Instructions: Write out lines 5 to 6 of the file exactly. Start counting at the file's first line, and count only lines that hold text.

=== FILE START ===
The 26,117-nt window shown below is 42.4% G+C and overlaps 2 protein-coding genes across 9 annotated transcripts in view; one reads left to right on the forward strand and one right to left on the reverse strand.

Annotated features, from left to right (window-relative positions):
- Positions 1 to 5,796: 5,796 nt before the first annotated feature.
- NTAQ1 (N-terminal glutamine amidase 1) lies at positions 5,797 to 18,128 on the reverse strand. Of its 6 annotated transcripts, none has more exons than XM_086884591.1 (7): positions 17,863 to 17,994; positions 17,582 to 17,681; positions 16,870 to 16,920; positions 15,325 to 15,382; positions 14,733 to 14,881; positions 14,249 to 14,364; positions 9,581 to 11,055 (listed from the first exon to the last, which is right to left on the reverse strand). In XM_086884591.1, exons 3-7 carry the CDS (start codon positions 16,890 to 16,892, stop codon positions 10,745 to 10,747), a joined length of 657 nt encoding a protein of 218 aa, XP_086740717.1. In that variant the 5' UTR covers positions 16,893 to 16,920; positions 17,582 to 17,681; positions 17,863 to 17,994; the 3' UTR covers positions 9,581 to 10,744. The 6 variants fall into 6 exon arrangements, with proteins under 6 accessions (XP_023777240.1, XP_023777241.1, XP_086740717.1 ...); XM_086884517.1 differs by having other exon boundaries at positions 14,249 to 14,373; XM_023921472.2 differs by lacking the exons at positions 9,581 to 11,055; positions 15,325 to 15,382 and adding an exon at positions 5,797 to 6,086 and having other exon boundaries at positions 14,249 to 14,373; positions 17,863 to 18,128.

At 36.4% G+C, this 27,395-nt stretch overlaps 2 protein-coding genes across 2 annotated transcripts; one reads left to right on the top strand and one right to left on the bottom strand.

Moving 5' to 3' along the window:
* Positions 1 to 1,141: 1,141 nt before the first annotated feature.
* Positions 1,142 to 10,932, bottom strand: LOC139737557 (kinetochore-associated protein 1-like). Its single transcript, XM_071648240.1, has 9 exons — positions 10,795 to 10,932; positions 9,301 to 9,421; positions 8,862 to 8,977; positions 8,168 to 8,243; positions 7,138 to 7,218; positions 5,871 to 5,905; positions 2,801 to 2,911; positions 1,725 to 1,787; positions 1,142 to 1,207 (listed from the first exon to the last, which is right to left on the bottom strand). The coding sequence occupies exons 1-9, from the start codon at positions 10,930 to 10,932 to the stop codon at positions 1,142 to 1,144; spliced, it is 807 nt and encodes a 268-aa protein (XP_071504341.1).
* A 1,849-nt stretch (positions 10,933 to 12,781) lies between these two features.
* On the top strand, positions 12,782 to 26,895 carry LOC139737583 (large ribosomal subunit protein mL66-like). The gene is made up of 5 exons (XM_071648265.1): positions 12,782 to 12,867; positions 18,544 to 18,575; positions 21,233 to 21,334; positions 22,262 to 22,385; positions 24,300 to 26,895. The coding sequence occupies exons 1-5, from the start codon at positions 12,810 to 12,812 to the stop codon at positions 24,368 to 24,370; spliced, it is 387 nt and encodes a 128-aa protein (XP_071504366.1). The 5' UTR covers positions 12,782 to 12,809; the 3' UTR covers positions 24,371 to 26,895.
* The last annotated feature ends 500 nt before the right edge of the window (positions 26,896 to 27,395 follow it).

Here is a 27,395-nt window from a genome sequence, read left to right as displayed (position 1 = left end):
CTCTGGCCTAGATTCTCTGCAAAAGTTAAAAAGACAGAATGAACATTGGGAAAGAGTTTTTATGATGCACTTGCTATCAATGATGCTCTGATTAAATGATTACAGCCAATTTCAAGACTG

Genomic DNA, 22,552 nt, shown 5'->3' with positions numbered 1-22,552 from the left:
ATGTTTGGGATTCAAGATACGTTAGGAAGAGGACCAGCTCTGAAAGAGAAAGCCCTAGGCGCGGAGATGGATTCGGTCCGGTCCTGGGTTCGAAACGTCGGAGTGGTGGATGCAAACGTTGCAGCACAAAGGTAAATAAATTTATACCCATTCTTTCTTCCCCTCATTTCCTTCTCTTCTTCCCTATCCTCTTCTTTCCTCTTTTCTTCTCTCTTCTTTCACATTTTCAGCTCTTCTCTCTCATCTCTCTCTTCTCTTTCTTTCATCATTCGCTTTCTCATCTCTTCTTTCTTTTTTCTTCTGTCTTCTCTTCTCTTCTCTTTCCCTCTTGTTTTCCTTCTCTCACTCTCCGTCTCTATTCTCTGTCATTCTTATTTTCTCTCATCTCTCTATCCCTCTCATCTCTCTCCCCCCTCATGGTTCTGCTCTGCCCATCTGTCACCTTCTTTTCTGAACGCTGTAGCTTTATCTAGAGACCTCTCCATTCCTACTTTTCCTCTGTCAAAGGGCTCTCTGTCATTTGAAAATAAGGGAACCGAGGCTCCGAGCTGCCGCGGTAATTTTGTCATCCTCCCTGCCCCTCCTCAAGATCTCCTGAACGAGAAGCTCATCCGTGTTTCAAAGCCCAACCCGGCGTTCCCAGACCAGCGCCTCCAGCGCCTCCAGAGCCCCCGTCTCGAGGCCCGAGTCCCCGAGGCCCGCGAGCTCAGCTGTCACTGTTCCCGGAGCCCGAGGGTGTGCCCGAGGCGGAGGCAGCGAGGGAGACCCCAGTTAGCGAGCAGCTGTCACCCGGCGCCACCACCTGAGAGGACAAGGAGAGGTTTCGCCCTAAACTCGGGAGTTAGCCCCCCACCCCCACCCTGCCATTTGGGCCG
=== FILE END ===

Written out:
At 36.4% G+C, this 27,395-nt stretch overlaps 2 protein-coding genes across 2 annotated transcripts; one reads left to right on the top strand and one right to left on the bottom strand.

Moving 5' to 3' along the window: